Standing Up for Heroes

Nov 11, 2011 5:58pm

I wanted to share some personal thoughts about ABC News’ commitment to honor our veterans with the new ongoing project called “Standing Up for Heroes.”

Our own heroes, Bob and Lee Woodruff and their family deserve so much credit for helping all of us understand and focus attention on what our veterans and wounded experience on a daily basis. The 5th annual “Stand Up for Heroes” in NYC left all of us profoundly moved.

I was even more moved than usual (I am a proud board member of Bob and Lee’s organization) because the Iraq War is coming to an end. I worry that the country will think the war is behind us and move on. But the wounded and traumatized service members deserve our attention more than ever. We do not have to be objective about sacrifice. We need to come together as a nation, whatever our views of the war, and take care of our returning veterans.

Less than 1 percent of Americans have volunteered to serve this country. They have deployed into harm’s way for more than 10 years on 12-15 month deployments, some as many as six times (special operations, even more).

Like Bob, I have followed the wounded and think about them every day. For nearly 10 years, I have visited them in hospitals and comforted their families.

I watched a 24-year-old soldier come into a Baghdad combat hospital with both legs blown off in 2007. I visited Lt. Mark Little and his parents when he returned to Walter Reed. A few months later, I gave him my invitation to the White House Christmas party, and with Karen Travers by his side he rose from his wheelchair on his new legs so he would be standing for the commander-in-chief. A few months ago Mark sent me a DVD of his wedding. He wore a kilt. Whenever I am having a bad day, I watch it again. He is an inspiration.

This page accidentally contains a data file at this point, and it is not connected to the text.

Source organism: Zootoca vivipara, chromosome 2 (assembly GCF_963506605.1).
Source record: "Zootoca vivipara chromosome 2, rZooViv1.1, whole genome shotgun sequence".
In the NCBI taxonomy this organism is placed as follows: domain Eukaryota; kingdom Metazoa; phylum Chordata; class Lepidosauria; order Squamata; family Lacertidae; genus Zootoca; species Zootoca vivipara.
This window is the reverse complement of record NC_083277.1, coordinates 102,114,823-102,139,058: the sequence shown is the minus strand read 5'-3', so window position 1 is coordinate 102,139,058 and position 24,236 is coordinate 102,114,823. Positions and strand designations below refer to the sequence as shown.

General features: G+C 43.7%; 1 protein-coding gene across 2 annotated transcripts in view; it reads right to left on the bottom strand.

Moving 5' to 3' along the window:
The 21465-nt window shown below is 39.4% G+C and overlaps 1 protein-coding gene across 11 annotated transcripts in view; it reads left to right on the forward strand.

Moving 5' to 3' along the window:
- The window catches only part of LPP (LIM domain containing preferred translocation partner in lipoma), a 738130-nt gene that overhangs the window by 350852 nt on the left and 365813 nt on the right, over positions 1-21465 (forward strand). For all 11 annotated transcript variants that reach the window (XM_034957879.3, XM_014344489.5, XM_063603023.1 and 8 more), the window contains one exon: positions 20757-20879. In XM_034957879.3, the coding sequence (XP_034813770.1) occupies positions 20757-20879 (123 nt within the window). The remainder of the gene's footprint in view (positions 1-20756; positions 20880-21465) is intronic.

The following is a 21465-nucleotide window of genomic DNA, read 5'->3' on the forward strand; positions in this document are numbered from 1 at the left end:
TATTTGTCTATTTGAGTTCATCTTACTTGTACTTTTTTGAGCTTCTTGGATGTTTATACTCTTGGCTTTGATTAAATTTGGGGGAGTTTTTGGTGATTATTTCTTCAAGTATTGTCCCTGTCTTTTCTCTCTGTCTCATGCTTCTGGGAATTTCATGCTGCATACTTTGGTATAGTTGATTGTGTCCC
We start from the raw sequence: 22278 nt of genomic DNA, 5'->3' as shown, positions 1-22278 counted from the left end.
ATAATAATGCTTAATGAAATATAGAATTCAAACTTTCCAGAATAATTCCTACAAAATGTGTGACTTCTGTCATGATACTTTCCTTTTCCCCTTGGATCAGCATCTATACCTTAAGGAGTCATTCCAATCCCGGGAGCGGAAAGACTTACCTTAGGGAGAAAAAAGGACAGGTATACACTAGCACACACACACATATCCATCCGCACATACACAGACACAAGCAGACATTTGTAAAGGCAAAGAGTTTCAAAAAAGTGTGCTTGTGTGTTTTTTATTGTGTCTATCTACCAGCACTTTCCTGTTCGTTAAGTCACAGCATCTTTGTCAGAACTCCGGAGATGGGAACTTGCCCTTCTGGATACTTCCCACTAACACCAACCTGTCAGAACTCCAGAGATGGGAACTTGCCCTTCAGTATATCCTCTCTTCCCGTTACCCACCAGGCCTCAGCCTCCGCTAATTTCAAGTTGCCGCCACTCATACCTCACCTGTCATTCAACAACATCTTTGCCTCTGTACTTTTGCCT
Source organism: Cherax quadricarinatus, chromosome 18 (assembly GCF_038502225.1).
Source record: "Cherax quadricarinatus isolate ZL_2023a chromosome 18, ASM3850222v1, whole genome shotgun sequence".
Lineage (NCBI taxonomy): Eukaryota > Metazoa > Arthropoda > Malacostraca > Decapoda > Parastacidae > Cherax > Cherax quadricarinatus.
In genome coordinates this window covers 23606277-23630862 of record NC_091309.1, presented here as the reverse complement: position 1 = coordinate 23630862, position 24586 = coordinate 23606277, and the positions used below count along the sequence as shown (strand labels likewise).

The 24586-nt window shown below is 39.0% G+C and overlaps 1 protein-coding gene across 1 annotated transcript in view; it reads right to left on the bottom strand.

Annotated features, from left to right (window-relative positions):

And some of you may remember Lt. Col. Tim Karcher. I had known Tim for years when I visited him in Iraq in March 2009. A few months later, he lost his legs and nearly died from infection. I saw Tim and his family months later, all of them optimistic and Tim wishing only that he could return to duty. He, too, is now standing tall again with the help of prosthetics.

There are so many others like Mark and Tim. They will tell you they are the lucky ones. Their wounds are visible. People can see the sacrifice. It is the invisible wounds that are so often overlooked. Ten percent of seriously wounded Army vets have lost an arm and/or leg, but 50 percent of the most seriously wounded soldiers have PTS (post traumatic stress) and 16 percent have (TBI) traumatic brain injury caused by concussion. The National Institute of Mental Health finds that people with post traumatic stress are six times more likely to attempt suicide.

This is a great project for ABC News and I am so proud of the commitment as we move away from Iraq and continue the fight in Afghanistan for many years to come.

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